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Robison v. First State Bank






Appeal from the Circuit Court of Tazewell County; the Hon. Arthur H. Gross, Judge, presiding.


In the complaint filed against the defendant, First State Bank of Pekin (the bank), the plaintiff, Ray E. Robison, demanded $1,000 for the unauthorized withdrawal (the withdrawal) by his son, Ray E. Robison, from the plaintiff's savings account. The bank petitioned for setoff based on the Parental Responsibility Law (the Act) (Ill. Rev. Stat. 1985, ch. 70, par. 51 et seq.). The court entered judgment for the plaintiff but allowed the bank to offset the $1,000 judgment.

On appeal, the plaintiff argues that the Act does not eliminate the bank's responsibility for negligently honoring the forged withdrawal. Specifically, the plaintiff suggests that his property loss exempts him from the Act. In response, the bank argues that the Act limits its responsibility to pay on the withdrawal which benefitted the family.

According to the agreed statement of facts, in 1982 the plaintiff and his wife opened a joint passbook savings account (the account) at the bank. Nothing significant involving the account transpired until June 4, 1985, when the plaintiff's 17-year-old son, who then resided with the plaintiff, forged the plaintiff's signature on the withdrawal slip and presented it and the account passbook to the bank's employee, Dawn Depeugh. Depeugh, who was acquainted with neither the plaintiff nor his son, compared the withdrawal signature with that on the bank's records; concluded that the signature was authentic; and transferred $1,200 from the account to the plaintiff's son. Two days later, after the son had run away from home, the plaintiff discovered several forged savings withdrawal slips in the son's bedroom.

When the bank informed the plaintiff of the transfer to the son, the plaintiff notified the bank that the withdrawal was unauthorized. Bank employee Ellen Coates disputed the plaintiff's testimony that in her presence the bank's president, John Troutman, offered to fully reimburse the plaintiff in exchange for his signing an affidavit of forgery. The plaintiff signed such an affidavit. Only $200 was credited to the account.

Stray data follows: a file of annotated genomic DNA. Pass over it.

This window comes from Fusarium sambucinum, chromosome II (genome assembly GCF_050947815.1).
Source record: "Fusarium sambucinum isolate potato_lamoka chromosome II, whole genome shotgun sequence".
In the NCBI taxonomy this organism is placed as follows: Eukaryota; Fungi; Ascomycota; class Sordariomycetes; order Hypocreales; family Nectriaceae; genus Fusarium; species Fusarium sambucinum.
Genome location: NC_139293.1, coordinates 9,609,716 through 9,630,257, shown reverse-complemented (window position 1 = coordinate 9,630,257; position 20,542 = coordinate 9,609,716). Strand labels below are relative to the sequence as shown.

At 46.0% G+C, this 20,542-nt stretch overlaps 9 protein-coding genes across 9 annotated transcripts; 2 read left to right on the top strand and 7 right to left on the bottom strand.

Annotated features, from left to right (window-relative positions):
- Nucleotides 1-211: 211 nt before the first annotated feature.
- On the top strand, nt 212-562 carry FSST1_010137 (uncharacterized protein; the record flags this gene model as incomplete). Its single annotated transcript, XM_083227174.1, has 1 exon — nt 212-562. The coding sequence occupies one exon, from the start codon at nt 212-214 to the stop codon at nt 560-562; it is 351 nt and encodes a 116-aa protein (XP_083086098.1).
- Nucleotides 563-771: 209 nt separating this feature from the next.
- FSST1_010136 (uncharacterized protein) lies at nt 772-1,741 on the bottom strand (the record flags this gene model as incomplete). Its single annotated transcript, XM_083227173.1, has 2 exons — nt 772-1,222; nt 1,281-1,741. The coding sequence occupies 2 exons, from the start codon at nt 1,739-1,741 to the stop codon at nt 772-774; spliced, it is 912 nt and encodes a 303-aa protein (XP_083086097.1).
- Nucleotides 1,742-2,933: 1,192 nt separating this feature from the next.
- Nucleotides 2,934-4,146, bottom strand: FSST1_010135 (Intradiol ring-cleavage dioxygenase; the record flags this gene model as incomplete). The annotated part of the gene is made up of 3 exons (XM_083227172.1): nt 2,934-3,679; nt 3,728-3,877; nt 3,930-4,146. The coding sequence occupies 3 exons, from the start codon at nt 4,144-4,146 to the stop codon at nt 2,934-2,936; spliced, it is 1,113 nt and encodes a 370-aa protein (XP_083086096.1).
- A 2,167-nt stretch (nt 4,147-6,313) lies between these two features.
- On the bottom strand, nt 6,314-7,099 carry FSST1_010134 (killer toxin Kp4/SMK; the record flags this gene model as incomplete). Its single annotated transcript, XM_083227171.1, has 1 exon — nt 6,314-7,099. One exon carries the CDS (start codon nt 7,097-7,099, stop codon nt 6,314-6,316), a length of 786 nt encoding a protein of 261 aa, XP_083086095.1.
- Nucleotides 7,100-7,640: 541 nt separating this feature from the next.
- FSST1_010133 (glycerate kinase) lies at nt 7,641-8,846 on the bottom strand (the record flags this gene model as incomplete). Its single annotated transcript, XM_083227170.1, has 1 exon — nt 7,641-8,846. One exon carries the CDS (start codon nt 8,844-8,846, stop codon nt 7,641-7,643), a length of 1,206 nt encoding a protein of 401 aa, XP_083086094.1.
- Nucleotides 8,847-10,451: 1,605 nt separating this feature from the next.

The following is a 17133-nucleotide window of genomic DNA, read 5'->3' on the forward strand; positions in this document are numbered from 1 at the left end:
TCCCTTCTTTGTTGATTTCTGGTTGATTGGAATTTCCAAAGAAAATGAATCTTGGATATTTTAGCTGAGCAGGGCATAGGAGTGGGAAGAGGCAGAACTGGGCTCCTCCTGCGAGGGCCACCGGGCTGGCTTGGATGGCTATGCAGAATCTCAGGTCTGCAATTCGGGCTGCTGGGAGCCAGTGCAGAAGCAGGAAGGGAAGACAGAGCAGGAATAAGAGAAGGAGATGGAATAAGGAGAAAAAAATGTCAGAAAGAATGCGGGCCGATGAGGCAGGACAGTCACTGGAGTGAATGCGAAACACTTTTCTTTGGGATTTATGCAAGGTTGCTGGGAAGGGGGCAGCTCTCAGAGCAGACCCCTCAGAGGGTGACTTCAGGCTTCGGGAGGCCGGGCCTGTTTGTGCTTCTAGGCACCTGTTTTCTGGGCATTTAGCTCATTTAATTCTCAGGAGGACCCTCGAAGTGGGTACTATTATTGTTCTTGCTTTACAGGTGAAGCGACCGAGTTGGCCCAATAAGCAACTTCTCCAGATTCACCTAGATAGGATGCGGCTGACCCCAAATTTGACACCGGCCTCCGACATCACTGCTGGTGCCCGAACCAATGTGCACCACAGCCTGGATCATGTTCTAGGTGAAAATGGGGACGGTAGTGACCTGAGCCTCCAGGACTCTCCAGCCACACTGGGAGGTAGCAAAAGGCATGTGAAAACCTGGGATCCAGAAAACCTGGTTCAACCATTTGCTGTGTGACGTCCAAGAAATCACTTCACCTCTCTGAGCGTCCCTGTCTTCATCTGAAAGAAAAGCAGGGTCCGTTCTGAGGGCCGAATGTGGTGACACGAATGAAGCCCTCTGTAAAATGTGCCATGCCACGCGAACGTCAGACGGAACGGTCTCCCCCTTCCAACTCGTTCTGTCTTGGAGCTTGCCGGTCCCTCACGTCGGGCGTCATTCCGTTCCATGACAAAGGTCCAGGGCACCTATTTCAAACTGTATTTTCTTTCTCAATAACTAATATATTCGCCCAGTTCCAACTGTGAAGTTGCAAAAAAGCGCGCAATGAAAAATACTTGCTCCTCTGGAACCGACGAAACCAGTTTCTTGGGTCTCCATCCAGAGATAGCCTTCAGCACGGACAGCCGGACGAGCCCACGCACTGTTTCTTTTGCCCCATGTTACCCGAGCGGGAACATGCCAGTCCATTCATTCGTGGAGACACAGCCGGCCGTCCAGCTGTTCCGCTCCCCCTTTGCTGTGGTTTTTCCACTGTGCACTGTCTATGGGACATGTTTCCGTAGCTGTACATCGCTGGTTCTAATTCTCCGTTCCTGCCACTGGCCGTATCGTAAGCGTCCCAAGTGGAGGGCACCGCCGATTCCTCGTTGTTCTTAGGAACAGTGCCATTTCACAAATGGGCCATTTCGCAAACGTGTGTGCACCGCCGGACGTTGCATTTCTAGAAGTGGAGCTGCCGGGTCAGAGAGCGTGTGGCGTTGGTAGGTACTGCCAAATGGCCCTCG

• 1 The Act imposes liability on parents for damages attributable to the wilful or malicious injury to person or property occasioned by their unemancipated minor children between 11 and 19 years of age who reside with the parents. The recovery of any person or corporation under the Act is limited to $1,000. (Ill. Rev. Stat. 1985, ch. 70, pars. 52, 53, 54, 55.) Thus, the twofold legislative purpose of the Act is to compensate innocent victims for wilful or malicious juvenile misconduct and to oblige parents to control their children to prevent intentional harm to others. Vanthounout v. Burge (1979), 69 Ill. App.3d 193, 387 N.E.2d 341.

• 2 The bank acknowledged its obligation to pay $1,200 due to the forgery. Consequently, the wilful or malicious conduct of the plaintiff's unemancipated 17-year-old son, who resided with the plaintiff, caused the bank to innocently incur damages of $1,200. Clearly, based on these facts, the legislature imposed responsibility for the bank's loss upon the plaintiff and authorized the bank, an innocent corporation, to limit its loss to the amount exceeding $1,000, i.e., $200. Therefore, the trial court appropriately offset the plaintiff's $1,000 judgment.

• 3 Finally, we acknowledge the plaintiff's incidental demand for attorney fees. However, beyond the plaintiff's demand for fees in his amended complaint, the record is devoid of any indication that the plaintiff either presented evidence or otherwise preserved the issue for review. Therefore, we decline to address the issue. Abbey Plumbing & Heating, Inc. v. Brown (1977), 47 Ill. App.3d 719, 365 N.E.2d 115.

Accordingly, the judgment of the circuit court of Tazewell County is affirmed.


SCOTT, P.J., and BARRY, J., concur.


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